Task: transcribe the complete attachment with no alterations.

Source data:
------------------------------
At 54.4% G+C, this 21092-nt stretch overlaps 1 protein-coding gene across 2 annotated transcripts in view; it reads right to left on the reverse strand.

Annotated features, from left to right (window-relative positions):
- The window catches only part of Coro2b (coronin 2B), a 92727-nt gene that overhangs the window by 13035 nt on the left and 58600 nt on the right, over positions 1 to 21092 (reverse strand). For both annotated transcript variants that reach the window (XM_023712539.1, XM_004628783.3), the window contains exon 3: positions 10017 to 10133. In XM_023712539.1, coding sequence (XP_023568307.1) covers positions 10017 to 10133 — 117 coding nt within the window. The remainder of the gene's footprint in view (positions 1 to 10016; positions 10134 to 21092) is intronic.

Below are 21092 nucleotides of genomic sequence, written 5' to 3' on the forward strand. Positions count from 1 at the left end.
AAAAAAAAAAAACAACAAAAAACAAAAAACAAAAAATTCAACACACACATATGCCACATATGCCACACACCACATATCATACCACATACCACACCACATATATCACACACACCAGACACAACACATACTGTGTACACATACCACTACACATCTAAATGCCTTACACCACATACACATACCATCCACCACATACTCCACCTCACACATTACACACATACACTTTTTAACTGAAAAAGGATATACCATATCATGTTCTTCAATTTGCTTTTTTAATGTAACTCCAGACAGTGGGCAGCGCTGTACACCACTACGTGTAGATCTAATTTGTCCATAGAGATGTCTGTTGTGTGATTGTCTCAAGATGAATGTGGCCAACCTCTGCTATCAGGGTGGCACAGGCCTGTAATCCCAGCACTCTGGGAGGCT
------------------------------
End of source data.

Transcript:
At 54.4% G+C, this 21092-nt stretch overlaps 1 protein-coding gene across 2 annotated transcripts in view; it reads right to left on the reverse strand.

Annotated features, from left to right (window-relative positions):
- The window catches only part of Coro2b (coronin 2B), a 92727-nt gene that overhangs the window by 13035 nt on the left and 58600 nt on the right, over positions 1 to 21092 (reverse strand). For both annotated transcript variants that reach the window (XM_023712539.1, XM_004628783.3), the window contains exon 3: positions 10017 to 10133. In XM_023712539.1, coding sequence (XP_023568307.1) covers positions 10017 to 10133 — 117 coding nt within the window. The remainder of the gene's footprint in view (positions 1 to 10016; positions 10134 to 21092) is intronic.

Below are 21092 nucleotides of genomic sequence, written 5' to 3' on the forward strand. Positions count from 1 at the left end.
AAAAAAAAAAAACAACAAAAAACAAAAAACAAAAAATTCAACACACACATATGCCACATATGCCACACACCACATATCATACCACATACCACACCACATATATCACACACACCAGACACAACACATACTGTGTACACATACCACTACACATCTAAATGCCTTACACCACATACACATACCATCCACCACATACTCCACCTCACACATTACACACATACACTTTTTAACTGAAAAAGGATATACCATATCATGTTCTTCAATTTGCTTTTTTAATGTAACTCCAGACAGTGGGCAGCGCTGTACACCACTACGTGTAGATCTAATTTGTCCATAGAGATGTCTGTTGTGTGATTGTCTCAAGATGAATGTGGCCAACCTCTGCTATCAGGGTGGCACAGGCCTGTAATCCCAGCACTCTGGGAGGCT